Acronyms used in the website

SABCL - Sri Aurobindo Birth Centenary Library

CWSA - Complete Works of Sri Aurobindo

CWM - Collected Works of The Mother

Resource name: /E-Library/Disciples/Kireet Joshi/English/Alexander the great/ Introduction.htm
Alexander Alexander the Great Introduction But Alexander of Macedon and Napoleon Buonaparte were poets on a throne, and the part they played in history was not that of incompetents and weakling. There are times when Nature gifts the poetic temperament with a peculiar grasp of the conditions of action and irresistible tendency to create their poems not in ink and on paper, but in living characters and on the great canvas of the world. Such men become portents and wonders whom posterity admires or hates but can only imperfectly understand. Like Joan of Arc or Mazzini and Garibaldi, they save a dying nation or like Napoleon and Alexander they dominate the wo
Resource name: /E-Library/Disciples/Kireet Joshi/English/Alexander the great/Notes.htm
Notes Plutarch Plutarch was one of the last classical Greek historians. He was born around AD 46 at Chaeronea in Boetia, and died sometime after AD 120. He was a student in the School of Athens, became a philosopher, and wrote a large number of essays and dialogues on philosophical, scientific and literary subjects (the Moralia). We know that he traveled widely in Egypt and went to Rome. Plutarch wrote his historical works relatively late in life, and his Parallel Lives of eminent Greeks and Romans is probably his best known and most influential work. As he states, his intention in the Lives was to write biography, not history as such, and this is reflected in the cho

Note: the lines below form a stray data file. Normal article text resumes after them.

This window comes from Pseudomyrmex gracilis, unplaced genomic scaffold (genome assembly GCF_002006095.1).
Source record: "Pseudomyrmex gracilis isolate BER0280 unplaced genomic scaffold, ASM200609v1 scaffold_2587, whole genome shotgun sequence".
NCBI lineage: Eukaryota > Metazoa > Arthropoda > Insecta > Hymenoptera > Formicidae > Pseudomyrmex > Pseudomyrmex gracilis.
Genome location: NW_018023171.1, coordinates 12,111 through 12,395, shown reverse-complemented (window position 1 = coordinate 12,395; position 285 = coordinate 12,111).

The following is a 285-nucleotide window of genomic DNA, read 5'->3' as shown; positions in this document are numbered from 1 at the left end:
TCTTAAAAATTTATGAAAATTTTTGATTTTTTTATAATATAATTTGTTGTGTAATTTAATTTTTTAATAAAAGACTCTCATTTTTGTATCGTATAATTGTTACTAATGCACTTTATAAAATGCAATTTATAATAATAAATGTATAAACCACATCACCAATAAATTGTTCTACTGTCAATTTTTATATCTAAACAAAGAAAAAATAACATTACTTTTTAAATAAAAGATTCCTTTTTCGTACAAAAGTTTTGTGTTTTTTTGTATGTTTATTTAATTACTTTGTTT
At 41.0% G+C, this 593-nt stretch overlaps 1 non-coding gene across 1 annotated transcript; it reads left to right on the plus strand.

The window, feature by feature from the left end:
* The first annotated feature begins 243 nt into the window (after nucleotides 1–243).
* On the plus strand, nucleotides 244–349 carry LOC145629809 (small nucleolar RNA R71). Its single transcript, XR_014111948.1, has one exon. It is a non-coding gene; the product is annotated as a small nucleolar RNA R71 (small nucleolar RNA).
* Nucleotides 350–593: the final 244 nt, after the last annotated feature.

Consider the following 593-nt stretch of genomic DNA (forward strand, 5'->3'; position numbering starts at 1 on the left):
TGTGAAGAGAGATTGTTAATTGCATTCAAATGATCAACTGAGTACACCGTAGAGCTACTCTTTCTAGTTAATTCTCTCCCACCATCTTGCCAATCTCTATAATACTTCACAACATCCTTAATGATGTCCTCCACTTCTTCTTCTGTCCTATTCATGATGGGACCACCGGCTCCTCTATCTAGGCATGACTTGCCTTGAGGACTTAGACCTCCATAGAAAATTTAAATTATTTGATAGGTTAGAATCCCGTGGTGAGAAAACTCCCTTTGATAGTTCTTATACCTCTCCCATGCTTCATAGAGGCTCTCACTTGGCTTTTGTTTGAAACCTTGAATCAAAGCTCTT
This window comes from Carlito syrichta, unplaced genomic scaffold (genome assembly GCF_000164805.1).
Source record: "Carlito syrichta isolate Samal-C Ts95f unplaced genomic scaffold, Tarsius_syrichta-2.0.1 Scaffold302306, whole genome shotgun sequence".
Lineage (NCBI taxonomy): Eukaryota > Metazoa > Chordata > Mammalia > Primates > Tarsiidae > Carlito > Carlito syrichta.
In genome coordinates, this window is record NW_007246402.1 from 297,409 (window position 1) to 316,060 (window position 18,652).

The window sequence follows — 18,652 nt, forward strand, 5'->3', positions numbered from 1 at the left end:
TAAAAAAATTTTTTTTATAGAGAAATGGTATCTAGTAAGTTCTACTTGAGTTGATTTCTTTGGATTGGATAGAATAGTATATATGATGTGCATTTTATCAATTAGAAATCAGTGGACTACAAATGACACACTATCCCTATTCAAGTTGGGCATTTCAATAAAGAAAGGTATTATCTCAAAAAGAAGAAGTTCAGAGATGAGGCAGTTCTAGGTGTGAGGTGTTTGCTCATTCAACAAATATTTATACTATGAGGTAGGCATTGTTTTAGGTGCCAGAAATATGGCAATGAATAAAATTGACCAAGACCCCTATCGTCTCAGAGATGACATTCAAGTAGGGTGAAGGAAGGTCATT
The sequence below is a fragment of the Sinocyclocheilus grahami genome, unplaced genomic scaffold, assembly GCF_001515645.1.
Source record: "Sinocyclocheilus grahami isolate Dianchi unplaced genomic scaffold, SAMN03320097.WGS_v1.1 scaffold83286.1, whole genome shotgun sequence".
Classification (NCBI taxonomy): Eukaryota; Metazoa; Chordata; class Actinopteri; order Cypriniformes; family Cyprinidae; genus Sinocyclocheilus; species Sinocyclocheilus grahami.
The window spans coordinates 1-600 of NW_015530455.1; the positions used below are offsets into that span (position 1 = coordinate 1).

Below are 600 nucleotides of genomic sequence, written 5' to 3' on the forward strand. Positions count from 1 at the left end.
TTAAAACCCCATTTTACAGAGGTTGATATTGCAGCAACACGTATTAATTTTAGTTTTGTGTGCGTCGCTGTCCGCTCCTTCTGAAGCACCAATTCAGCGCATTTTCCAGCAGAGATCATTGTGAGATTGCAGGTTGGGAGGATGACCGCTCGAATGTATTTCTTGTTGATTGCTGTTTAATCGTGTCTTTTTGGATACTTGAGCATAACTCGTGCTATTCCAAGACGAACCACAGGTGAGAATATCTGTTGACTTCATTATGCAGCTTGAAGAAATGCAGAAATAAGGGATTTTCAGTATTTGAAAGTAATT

Resource name: /E-Library/Disciples/Kireet Joshi/English/Alexander the great/Uprising at Opis.htm
Uprising at Opis Alexander left Susa in the spring 324. With his light troops he boarded the fleet of Nearchus and went down towards the sea, with the intention of exploring the Persian Gulf. In the meantime, Hephestion was to lead the main body of the troops to Opis, where Alexander planned to meet him at the beginning of the summer. Opis owed its importance to its geographical situation, which is why Alexander had chosen it to be the centre of his military administration. He had built a gigantic camp which served as a depot, arsenal and war machine storage. Here the young recruits coming from Greece were enrolled; and from here they set off to join their garrison loc
Resource name: /E-Library/Disciples/Kireet Joshi/English/Alexander the great/The Soul of a Conqueror.htm